Note: No links to the federation websites. Links to internal pages about the sport – no date information, just short, general descriptions of the sports.
More Comprehensive Sports Lists
Topend Sports maintains a “Complete List of Sports from Around the World.”
The list currently has 806 entries, but no date information. Separately, they maintain a list of “Ancient and Extinct Sports.”
Topend Sports also has an interesting list of “New and Unusual Sports” submitted by readers, but I think many of the sports are just theoretical.
Sport In American History
group blog – primarily academic contributors
links page points to other orgs
The LA84 Foundation operates the largest sports research library in North America, the Paul Ziffren Sports Resource Center. It is a state-of-the-art research facility and learning center dedicated to the advancement of sports knowledge and scholarship. The Foundation also maintains a sizable collection of historic sport art and artifacts much of which was inherited from the former Helms Athletic Foundation Sports Halls of Fame. Its digital holdings, accessible to the public through its website, include not only a complete set of Olympic Official Reports, but also the full run of the Journal of Olympic History and its predecessor, Citius, Altius, Fortius through 2012.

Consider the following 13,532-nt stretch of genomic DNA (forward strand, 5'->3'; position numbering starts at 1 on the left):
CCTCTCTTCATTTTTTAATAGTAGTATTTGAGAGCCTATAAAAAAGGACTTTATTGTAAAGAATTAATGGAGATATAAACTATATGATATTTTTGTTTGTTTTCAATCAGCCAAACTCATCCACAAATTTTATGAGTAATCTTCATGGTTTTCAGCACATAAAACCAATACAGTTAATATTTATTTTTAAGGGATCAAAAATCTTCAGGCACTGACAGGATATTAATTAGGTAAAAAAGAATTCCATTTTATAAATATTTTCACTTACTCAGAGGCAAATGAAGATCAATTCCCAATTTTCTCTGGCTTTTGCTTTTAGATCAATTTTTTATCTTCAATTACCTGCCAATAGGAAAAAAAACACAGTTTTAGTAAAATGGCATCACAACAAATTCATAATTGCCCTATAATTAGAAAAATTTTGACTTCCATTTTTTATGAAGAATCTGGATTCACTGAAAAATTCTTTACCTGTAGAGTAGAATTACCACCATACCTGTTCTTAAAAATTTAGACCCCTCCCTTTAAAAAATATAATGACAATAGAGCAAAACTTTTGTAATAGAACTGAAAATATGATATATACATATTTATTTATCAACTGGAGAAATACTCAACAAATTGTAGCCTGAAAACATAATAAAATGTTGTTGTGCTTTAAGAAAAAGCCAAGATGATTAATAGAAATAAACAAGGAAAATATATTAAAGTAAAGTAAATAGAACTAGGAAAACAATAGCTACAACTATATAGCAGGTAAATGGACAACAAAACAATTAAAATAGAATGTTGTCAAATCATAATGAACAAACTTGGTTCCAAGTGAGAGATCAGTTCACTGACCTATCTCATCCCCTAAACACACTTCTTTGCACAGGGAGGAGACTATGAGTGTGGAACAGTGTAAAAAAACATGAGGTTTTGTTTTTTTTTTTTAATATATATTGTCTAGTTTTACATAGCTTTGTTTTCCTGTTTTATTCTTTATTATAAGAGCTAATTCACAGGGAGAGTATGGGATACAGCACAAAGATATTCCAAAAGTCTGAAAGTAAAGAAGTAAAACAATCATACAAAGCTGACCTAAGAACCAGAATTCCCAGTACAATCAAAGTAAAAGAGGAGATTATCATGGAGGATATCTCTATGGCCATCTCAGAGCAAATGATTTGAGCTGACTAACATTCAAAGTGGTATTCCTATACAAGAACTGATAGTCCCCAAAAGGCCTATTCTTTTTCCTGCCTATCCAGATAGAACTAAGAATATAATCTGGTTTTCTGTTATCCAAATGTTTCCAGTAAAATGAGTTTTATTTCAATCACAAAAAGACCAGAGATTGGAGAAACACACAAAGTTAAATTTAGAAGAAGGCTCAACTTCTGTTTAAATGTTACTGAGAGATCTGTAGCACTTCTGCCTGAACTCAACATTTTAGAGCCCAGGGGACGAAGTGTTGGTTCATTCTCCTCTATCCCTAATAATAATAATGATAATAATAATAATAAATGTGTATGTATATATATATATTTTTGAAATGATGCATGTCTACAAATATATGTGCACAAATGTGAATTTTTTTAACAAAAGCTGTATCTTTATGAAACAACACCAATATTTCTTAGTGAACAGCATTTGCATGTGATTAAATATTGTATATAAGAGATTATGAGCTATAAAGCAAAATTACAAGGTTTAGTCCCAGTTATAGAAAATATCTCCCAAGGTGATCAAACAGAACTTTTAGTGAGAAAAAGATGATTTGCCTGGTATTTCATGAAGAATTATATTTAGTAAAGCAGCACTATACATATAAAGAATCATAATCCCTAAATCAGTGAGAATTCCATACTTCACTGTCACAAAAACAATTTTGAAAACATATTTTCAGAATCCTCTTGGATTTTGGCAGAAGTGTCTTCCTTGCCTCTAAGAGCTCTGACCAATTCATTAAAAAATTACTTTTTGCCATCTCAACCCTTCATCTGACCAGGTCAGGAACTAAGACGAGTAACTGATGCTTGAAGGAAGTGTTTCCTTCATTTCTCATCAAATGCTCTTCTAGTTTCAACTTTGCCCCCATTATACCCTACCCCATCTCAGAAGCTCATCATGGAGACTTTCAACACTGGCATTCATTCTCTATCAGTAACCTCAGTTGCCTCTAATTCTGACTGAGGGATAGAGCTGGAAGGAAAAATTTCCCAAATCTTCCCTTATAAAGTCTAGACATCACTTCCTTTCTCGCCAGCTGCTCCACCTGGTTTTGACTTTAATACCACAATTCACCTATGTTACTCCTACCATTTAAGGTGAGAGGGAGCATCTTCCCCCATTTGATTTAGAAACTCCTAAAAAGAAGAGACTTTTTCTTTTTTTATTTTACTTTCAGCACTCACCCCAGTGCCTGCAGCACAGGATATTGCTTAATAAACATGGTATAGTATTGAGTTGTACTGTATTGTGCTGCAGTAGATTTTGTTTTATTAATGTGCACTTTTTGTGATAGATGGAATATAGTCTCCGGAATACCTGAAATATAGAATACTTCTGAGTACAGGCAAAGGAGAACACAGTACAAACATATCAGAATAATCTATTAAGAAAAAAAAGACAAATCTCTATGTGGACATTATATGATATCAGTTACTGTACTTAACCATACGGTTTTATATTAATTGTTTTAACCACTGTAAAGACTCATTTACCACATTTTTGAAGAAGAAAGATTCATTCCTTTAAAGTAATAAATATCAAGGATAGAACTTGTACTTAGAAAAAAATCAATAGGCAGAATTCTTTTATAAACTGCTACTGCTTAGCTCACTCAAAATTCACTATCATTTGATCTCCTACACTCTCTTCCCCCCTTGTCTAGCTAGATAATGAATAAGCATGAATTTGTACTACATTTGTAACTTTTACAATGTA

[Description from ISOH]
NOTE: reference queries involving research charged $40/hour
Here’s an index to some older sports history journals available online. Seems like perhaps this should not be public, but there it is! And the full text of articles are available, but difficult to navigate (no search).
Forecast data for sports and recreation participation seems rare.
The USDA Forest Service has published a few 50-year forecasts of outdoor recreation participation. The forecasts are based on data from it’s semi-regular National Survey on Recreation and the Environment. However, the only national-level forecast I’ve seen was published in 1999. I’ve emailed the authors to inquire if more recent national forecasts have been made. (Forecasts for the southern region of the US have been made as recently as 2013).